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11.04.2007 General News

Pricing, biggest challenge to currency re-denomination


Mr. Issah Abdulai Nassigre, Northern Regional Director of the National Commission for Civic Education (NCCE), on Tuesday indicated that the pricing of products would be the biggest initial challenge after the introduction of the de-nomination of the cedi.

He explained that many people especially the rural folk and some illiterate traders would be confused as to how to price their wares, receive and give change involving the smaller de-nomination to customers.

Mr. Nassigre told the GNA in an interview in Tamale, after his outfit organised an educational campaigns for traders in the Tamale Metropolis on the re-denomination of the cedi and how to price their wares.

He said the NCCE through its educational interactions with market women noted that, most of them expressed their concerns and misunderstanding about the de-nomination.

He said when the NCCE interacted with some traders in Yendi the traders wanted to know whether the ten and 20 cedis coins, which were still in the system are still legal tender and was also liable to change in July.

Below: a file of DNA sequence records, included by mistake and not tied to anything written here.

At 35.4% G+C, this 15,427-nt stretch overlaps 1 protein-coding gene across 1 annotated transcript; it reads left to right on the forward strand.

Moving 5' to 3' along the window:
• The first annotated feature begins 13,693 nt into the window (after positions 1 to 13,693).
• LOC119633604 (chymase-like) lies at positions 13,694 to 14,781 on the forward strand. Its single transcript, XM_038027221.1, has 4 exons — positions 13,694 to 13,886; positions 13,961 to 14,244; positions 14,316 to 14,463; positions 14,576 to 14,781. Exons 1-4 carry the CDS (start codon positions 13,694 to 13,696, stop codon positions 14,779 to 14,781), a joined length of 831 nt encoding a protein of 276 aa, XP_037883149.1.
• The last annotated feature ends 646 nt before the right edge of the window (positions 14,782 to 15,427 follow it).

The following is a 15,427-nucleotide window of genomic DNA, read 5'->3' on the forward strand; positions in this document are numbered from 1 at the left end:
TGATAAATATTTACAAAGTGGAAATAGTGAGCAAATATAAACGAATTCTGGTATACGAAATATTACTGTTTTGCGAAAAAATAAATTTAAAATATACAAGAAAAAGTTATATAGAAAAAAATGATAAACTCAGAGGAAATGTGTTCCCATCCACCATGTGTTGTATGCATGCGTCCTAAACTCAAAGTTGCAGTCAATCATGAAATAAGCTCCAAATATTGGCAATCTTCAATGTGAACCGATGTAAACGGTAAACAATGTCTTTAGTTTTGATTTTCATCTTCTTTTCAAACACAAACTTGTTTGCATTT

The Director said that the sensitisation exercise revealed that, the banks were currently not accepting 10 and 20 cedis coins, yet no explanations have been given about its rejection.

He said another issue emerging out of the educational campaign was the conversion of figures in figures to the new currency, for instance the conversion of 21,854,321 cedis to the new currency.

Mr. Nassigre said some of the people demanded to see a sample of the new currency to enable them have a better understanding of the changes.

He explained that the first phase of the educational campaign, which his outfit had embarked upon would end in April and was basically for the education of the people and that the second phase, would be on the evaluation of the educational campaign and the feedback.

He, however, appealed to the media to help to intensify the campaign to ensure that people understood and accepted the new currency without confusion.

When the GNA contacted the Agricultural Development Bank, an official who pleaded anonymity, said the bank was waiting for directives from the Bank of Ghana on how to deal with old coins, particularly that of the ten and the 20 cedis, which were still legal tender.—GNA